Anyone who has ever had an allergic reaction to poison ivy, poison oak, or poison sumac will agree that immediate relief of the itching, burning, and pain associated with exposure to this dermatologic condition is a top priority. Poison ivy/oak/sumac dermatitis, also referred to as Rhus dermatitis, is the primary cause of allergic contact dermatitis (ACD) in the United States and exceeds the incidence of all other causes of ACD combined.1 Approximately 50 million individuals annually experience reactions from poison ivy/oak/sumac.
Initially, individuals with mild-to-moderate cases may attempt to use the variety of nonprescription preparations currently available to assist in alleviating the pruritus and inflammation associated with this condition (Tables 1 and 2). Topical hydrocortisone is the most widely utilized product. Other nonprescription preparations include topical antihistamines, topical anesthetics, and other antipruritics. Individuals also may utilize topical astringents.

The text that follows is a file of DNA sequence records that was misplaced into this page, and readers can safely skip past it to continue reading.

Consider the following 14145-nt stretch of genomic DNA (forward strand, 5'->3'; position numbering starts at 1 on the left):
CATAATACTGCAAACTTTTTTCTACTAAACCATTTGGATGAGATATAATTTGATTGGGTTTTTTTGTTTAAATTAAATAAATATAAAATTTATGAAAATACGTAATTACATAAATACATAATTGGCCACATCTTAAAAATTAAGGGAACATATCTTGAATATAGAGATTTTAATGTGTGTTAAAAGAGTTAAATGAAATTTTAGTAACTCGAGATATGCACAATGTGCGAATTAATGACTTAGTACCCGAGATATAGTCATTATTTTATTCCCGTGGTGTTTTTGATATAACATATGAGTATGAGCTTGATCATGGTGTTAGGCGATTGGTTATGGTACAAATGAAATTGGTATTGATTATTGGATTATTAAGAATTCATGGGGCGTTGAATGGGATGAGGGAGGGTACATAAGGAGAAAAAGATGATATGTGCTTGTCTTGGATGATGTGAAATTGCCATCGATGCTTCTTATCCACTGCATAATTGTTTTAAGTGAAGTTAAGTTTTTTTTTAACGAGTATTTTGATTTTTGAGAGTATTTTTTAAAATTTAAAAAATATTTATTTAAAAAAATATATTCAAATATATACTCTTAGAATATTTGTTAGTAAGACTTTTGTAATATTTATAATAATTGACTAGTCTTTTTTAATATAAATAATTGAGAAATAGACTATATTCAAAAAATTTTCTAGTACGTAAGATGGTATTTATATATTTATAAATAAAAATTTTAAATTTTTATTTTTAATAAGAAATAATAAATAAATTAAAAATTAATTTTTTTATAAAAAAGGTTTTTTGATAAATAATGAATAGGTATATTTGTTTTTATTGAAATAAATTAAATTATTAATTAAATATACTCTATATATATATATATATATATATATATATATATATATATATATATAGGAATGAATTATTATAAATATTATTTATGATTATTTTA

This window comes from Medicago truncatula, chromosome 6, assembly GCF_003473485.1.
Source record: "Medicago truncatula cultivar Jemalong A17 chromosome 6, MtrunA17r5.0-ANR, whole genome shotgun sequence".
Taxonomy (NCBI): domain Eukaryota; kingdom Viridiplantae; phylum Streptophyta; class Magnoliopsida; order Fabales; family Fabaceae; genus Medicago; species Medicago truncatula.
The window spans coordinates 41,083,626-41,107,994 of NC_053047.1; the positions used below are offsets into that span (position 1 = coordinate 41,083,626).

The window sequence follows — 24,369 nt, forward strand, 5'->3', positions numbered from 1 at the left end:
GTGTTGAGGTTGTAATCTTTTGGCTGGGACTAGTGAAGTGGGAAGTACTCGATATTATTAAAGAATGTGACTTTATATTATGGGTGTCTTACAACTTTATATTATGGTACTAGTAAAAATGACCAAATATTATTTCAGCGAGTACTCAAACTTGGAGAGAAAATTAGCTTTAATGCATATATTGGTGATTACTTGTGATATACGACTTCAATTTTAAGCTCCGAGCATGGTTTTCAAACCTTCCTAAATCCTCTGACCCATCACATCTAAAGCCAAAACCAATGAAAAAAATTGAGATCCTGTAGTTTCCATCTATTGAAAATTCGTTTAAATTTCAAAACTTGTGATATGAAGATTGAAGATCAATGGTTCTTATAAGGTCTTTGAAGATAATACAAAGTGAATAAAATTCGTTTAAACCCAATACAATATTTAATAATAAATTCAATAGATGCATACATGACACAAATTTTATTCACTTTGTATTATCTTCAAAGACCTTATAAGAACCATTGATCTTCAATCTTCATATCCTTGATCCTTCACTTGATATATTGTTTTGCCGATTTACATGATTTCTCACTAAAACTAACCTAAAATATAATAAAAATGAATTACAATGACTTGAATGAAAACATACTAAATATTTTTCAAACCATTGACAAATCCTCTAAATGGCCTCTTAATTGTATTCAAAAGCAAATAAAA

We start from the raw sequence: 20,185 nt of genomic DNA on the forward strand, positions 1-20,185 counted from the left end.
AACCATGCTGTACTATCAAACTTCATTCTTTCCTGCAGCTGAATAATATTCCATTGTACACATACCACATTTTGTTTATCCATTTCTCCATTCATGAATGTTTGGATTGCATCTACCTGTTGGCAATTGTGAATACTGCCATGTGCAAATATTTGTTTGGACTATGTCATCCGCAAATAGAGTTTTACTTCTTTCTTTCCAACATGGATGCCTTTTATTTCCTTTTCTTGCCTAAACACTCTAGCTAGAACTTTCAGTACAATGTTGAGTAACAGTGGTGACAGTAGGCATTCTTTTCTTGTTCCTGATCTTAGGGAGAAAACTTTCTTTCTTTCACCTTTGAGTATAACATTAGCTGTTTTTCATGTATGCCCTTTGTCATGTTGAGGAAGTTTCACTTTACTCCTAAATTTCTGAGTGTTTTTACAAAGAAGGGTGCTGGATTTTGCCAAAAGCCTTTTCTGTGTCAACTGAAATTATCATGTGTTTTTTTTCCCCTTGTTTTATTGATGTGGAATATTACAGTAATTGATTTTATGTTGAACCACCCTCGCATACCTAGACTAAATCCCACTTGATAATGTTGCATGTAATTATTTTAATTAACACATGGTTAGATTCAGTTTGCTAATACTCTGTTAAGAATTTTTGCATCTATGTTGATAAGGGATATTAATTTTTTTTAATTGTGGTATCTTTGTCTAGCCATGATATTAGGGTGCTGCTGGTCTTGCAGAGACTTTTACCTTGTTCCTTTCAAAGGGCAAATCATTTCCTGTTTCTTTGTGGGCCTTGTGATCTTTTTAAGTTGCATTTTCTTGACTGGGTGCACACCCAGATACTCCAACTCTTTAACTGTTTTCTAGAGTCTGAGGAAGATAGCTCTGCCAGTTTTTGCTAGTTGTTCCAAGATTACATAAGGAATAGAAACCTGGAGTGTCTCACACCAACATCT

Topical preparations are available in several dosage forms, such as creams, ointments, sprays, lotions, and gels. Selection of the appropriate dosage form is dependent on several factors, such as the severity of the dermatitis and the presence of vesicles (dry or weeping). In order to avoid infections, patients should be advised not to apply ointments to open lesions. Patients also should be informed that the use of topical antihistamine and anesthetic products may cause additional inflammation in some areas. It is imperative that pharmacists effectively counsel patients on the proper use of these products and stress that they always should seek the advice of their primary care provider in the following cases:
Ms. Terrie is a clinical pharmacy writer based in Haymarket, Va.
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One study linked multiple pregnancies to an increased risk of developing atrial fibrillation later in life, and another investigated the association between premature delivery and cardiovascular disease.
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